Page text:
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Typhoon Haishen hits South Korea after lashing Japan, leaving four missing

High waves batter the coastline at Busan, South Korea, on Monday. Typhoon Haishen made landfall just north of the city. (Yonhap/AFP/Getty Images)

TOKYO — A typhoon hit South Korea's second-largest city on Monday, hours after the storm skirted southwestern Japan, where it carved a trail of destruction and left four people missing. It is the second typhoon to hit in the past week.

Typhoon Haishen struck the Korean Peninsula in the Ulsan area, just north of the large port city of Busan. Around 37,000 houses experienced power outages in Ulsan, and the typhoon also knocked out power in Hyundai Motor plants in Ulsan, according to the semiofficial Yonhap news agency.

The typhoon is expected to weaken to a tropical storm by the end of the day on Monday near the northern tip of North Korea, the South's weather agency said.

Earlier, Haishen battered southwestern Japan, leaving hundreds of thousands of homes without power. Four people were missing in Miyazaki prefecture on the island of Kyushu after a landslide swept several buildings into a river, public broadcaster NHK reported, citing officials.

Haishen is the second major storm to hit the region in a week, and it brought sustained winds of up to 90 miles an hour, devastating crops, disrupting travel and bringing heavy rains to parts of Japan vulnerable to flooding and landslides.

At least 46 people were injured in Japan’s southwestern islands, NHK said, including a woman who fell down a flight of stairs in the dark and four people who sustained cuts after the glass windows of an evacuation center were blown in.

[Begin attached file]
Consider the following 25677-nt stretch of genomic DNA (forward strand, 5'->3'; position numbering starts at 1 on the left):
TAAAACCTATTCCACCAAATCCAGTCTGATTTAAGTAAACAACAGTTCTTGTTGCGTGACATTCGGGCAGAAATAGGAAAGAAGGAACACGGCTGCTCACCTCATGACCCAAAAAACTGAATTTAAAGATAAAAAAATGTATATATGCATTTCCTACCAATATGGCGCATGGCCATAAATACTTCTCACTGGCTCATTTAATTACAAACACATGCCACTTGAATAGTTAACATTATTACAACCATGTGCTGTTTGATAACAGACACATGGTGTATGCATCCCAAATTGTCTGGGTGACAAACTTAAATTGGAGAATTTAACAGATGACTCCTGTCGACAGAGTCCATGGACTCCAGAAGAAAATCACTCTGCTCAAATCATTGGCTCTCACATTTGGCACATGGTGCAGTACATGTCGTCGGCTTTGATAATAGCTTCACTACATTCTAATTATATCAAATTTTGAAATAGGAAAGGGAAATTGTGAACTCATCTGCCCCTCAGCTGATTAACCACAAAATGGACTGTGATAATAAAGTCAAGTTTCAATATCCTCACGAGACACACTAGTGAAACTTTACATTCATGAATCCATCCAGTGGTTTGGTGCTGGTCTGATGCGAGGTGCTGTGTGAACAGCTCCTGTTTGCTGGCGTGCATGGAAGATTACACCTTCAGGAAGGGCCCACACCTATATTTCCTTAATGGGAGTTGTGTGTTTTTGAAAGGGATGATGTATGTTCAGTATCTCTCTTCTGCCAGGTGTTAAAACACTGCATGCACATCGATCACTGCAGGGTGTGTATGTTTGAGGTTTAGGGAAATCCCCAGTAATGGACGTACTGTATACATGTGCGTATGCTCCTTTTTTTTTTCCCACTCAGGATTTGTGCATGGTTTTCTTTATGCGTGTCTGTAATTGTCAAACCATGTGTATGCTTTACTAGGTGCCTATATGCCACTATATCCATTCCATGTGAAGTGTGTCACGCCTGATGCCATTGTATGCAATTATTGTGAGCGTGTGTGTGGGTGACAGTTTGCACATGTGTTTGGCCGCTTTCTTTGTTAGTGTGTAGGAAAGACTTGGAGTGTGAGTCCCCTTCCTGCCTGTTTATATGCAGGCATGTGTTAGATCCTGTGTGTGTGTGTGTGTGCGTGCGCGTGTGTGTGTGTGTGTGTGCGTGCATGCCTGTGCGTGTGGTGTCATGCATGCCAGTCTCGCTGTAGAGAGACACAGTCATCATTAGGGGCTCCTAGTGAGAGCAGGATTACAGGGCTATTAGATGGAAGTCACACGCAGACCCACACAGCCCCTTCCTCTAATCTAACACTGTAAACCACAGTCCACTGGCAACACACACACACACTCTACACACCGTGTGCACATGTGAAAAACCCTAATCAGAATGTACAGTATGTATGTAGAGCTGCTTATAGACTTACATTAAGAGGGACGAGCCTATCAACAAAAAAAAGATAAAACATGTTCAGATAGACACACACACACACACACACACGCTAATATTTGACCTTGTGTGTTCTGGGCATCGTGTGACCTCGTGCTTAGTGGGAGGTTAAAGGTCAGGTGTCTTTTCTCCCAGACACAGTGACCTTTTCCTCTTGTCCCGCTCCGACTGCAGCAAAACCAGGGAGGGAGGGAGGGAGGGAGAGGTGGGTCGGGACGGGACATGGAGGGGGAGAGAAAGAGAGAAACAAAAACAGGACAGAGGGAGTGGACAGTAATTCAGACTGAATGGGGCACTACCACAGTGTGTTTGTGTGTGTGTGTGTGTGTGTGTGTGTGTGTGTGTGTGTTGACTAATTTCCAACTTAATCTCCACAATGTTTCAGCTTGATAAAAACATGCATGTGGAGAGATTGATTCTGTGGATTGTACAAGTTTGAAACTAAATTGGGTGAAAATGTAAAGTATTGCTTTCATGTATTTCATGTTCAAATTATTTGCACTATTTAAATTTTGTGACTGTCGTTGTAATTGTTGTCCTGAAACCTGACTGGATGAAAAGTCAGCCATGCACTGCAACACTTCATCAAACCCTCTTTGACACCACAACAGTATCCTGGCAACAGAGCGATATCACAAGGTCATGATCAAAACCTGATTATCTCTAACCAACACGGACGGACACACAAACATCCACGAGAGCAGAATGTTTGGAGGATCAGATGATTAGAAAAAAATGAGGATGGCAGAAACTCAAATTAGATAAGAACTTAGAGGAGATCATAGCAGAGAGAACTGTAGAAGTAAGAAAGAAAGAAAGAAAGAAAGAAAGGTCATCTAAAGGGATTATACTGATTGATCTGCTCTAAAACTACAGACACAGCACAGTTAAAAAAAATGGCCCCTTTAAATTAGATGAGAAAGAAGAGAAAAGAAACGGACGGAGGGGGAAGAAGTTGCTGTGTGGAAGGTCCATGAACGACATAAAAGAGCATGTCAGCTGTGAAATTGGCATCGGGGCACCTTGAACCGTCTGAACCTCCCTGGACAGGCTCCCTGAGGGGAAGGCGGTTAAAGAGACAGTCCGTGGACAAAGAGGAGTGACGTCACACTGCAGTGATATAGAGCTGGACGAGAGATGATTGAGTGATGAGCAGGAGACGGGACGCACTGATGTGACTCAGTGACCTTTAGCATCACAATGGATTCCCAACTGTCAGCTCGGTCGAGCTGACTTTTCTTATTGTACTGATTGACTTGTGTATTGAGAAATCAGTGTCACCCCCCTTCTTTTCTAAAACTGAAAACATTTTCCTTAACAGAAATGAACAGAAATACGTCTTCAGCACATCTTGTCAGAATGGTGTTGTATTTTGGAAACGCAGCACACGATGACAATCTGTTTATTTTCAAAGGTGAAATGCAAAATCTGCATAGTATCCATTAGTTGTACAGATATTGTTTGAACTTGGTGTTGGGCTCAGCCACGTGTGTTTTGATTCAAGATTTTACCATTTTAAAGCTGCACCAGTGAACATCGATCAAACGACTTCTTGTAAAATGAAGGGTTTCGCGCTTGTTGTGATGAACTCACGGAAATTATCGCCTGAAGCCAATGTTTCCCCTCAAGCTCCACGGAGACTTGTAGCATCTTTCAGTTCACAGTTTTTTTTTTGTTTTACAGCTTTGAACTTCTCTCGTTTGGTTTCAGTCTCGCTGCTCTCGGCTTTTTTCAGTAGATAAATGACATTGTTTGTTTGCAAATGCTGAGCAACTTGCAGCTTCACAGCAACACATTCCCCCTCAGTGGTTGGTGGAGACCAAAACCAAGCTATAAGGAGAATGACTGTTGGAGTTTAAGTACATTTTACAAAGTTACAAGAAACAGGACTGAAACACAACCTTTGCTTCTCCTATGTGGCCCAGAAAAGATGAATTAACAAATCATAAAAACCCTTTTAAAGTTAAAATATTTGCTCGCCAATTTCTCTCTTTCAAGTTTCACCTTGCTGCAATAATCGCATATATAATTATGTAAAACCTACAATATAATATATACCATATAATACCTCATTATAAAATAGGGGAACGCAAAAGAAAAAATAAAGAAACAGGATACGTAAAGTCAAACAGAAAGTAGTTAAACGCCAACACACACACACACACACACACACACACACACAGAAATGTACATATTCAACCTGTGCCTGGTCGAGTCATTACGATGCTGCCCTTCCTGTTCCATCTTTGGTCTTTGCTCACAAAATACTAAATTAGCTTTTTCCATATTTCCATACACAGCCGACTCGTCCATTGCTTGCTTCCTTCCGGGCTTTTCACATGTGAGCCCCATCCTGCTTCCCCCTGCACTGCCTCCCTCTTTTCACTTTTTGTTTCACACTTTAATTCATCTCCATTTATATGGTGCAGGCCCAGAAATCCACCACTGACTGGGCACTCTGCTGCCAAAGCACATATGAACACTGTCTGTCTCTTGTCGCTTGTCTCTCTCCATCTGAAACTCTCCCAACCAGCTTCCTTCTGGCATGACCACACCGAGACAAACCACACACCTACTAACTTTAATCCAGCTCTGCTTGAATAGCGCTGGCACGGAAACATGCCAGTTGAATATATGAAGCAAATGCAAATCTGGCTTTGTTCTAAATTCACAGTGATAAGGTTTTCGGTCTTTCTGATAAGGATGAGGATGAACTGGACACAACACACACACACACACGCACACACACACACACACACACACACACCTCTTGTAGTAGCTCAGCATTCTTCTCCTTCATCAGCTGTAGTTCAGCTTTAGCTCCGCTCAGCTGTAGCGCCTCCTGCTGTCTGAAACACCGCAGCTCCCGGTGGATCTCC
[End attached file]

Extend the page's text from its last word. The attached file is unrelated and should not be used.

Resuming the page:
Typhoon Maysak strikes South Korea

Around 580 domestic flights were canceled in southwestern Japan, and Shinkansen bullet train services were suspended in the region.

Almost 2 million people had been ordered to evacuate the area, which was still recovering from heavy rains and flooding in July that killed 83 people, Reuters reported.

But many emergency shelters are accepting fewer people and turning away evacuees to prevent coronavirus infections, NHK reported.

Haishen, which means “sea god” in Chinese, comes just days after Typhoon Maysak followed a similar path through southwestern Japan and onto the Korean Peninsula, leaving at least two people dead.

In South Korea, the Ministry of Interior and Safety said on Monday that nearly 1,000 people had evacuated out of the path of Haishen. In Busan, a city of 3.4 million, traffic lights collapsed, signboards were ripped off and roads shut down due to strong winds and heavy rain.

In North Korea, state television aired live footage of flooded streets in the southeastern province of Kangwon early Monday and said coastal residents in the area had been evacuated out of the storm’s path.

North Korean leader Kim Jong Un toured coastal areas hit by Maysak on Sunday, and he ordered party members to join the recovery effort, Korea Central News Agency reported. More than 1,000 homes were destroyed by Maysak, state media reported, with dozens of casualties.

But recriminations have already begun in North Korea over the damage caused by Maysak.

Kim dismissed the party chief of South Hamgyong province on Sunday, while the official Rodong Sinmun newspaper said party officials in the coastal city of Wonsan would be “gravely punished” for failing to follow orders and prevent the damage.

North Korea’s economy is already reeling under sanctions and the impact of the coronavirus pandemic. Concerns are rising that this summer’s storms and floods could destroy crops in the vulnerable agriculture sector and cause food shortages.

Last week, a cargo ship carrying 43 crew members and 5,800 cows capsized off the southwest of Japan during Typhoon Maysak. Two people were rescued, and one body was recovered, but search operations have been halted because of Haishen.

Akiko Kashiwagi in Tokyo contributed to this report.

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